Meridian (1990)

Meridian (1990)
AKA Meridian: Kiss of the Beast, Phantoms

Starring Sherilyn Fenn, Malcolm Jamieson, Charlie Spradling, Hilary Mason, Phil Fondacaro, Vernon Dobtcheff, Alex Daniels, Vito Passeri, Angelo de Bianchi, Salem Badr

Directed by Charles Band

Expectations: Low. This one looks kinda cheesy.

On the general scale:

On the B-Movie scale:


I rarely know much about these films before watching them, in an effort to remain open-minded and free from pesky expectations. In the case of Meridian, I had only seen the poster. It gives off something of an erotic, Gothic vibe and surprisingly, that’s exactly what Meridian is. And it’s good! Imagine that. Meridian is something completely different for Charles Band and I for one welcomed the change readily. Too many times I’ve sat down to a Full Moon film devoid of plot, FX and entertainment for the sake of reviewing all of their films, but Meridian was actually quite enjoyable to watch.

Without giving too much away, Meridian is about a girl, a castle and a centuries-old mystery that surrounds them both. It’s more of a Gothic romance than a real horror film, but I think horror fans looking to branch out from the everyday slasher film might still enjoy it… I did. The story plays with conventions and expectations just enough to keep you guessing (to a degree), and it continued to surprise me up until the end. It definitely has its missteps and some of the characters/plot points are underused/unfulfilled, but for what it is Meridian was quite impressive. It’s an interesting Full Moon film that stands alone in terms of story and focus, and for that, it’s worth checking out.

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Mini-Review: Puppet Master: The Legacy (2003)

Starring (New Footage): Jacob Witkin, Kate Orsini

Starring (Stock Footage): William Hickey, Charlie Spradling, Sage Allen, George ‘Buck’ Flower, Guy Rolfe, Richard Lynch, Ian Abercrombie, Aron Eisenberg, Gordon Currie, Chandra West, George Peck, Emily Harrison, Josh Green, Greg Sestero, Brigitta Dau, Stephen Blackehart, Jack Donner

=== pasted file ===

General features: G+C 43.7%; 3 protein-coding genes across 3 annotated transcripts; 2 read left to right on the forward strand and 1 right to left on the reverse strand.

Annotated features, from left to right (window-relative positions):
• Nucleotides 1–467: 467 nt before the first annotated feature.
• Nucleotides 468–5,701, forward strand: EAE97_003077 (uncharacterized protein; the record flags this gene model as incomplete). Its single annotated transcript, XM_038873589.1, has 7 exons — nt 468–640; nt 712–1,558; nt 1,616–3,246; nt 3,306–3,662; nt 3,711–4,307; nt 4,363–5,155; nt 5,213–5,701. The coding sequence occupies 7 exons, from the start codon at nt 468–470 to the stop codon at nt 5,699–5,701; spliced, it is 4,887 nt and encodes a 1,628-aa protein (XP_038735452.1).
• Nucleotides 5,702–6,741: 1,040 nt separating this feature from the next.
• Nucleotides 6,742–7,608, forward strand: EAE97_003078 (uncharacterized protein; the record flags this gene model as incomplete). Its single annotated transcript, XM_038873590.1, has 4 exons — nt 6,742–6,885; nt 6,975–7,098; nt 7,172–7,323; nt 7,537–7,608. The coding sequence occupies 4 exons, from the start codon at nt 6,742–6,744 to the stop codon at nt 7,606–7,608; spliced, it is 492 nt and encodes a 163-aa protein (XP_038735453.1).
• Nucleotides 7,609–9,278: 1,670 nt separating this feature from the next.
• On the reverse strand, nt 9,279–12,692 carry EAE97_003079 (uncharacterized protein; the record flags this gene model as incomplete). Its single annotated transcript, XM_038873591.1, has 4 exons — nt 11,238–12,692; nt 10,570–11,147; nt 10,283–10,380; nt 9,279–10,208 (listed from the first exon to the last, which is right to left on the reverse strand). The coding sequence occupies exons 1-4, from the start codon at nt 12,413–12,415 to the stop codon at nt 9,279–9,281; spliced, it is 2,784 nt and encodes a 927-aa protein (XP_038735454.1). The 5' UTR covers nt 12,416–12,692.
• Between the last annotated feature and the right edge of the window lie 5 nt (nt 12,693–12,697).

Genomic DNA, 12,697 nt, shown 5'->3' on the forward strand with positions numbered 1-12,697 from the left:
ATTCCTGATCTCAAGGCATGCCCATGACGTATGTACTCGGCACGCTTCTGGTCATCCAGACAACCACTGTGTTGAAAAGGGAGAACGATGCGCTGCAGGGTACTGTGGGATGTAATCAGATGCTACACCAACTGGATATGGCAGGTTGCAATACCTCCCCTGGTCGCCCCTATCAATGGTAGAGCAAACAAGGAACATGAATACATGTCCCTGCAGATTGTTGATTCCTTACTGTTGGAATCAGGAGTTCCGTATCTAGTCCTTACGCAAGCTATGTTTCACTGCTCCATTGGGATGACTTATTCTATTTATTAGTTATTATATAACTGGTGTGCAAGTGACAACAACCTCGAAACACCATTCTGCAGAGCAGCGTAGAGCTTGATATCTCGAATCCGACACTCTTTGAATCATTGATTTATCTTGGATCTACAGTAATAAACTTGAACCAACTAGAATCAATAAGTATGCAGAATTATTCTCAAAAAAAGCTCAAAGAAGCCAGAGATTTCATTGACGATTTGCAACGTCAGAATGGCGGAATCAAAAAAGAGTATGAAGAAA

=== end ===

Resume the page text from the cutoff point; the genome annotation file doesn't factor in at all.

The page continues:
Puppet Cast (New Footage): Blade, Jester, Pinhead, Six Shooter, Tunneler

Puppet Cast (Stock Footage): Egyptian Goblin, Leech Woman, Doctor Death, Drill Sergeant, Cyclops, Retro Blade, Retro Pinhead, Retro Six Shooter, Torch, Decapitron, Tank

Directed by Charles Band (as Robert Talbot)

Expectations: Extremely low, this is Puppet Master 8 and it’s mostly stock footage.

On the general scale:
halfstar

On the B-Movie scale:
onehalfstar


Okay, so this film is about 90-95% stock footage from the previous films in the series. This should discredit Puppet Master: The Legacy almost immediately, but wait! Don’t write it off just yet! There are two reasons why you might want to give this one a chance. First, if you’re a big fan you’ll want to see it for Full Moon’s somewhat noble attempt to place all the Puppet Master films in some sort of proper, epic order. Why make the films in your most popular series make sense chronologically the first time around, when you can produce a completely separate compilation film later on to “set things right”? There’s also a small framing storyline that actually ties into the series mythology in a fun, minor way for the hardcore fans, while technically serving this film as a bridge between the sections of stock footage. The other reason to watch this would be if you’ve never seen any of the Puppet Master films, and you have no intention of rooting through seven whole films before getting to this one. The film actually sums up the entirety of the series in a slim runtime just over 70 minutes! That’s either a very impressive editing job or a sad commentary on the amount of interesting story within the Puppet Master series, but I’ll go with the former.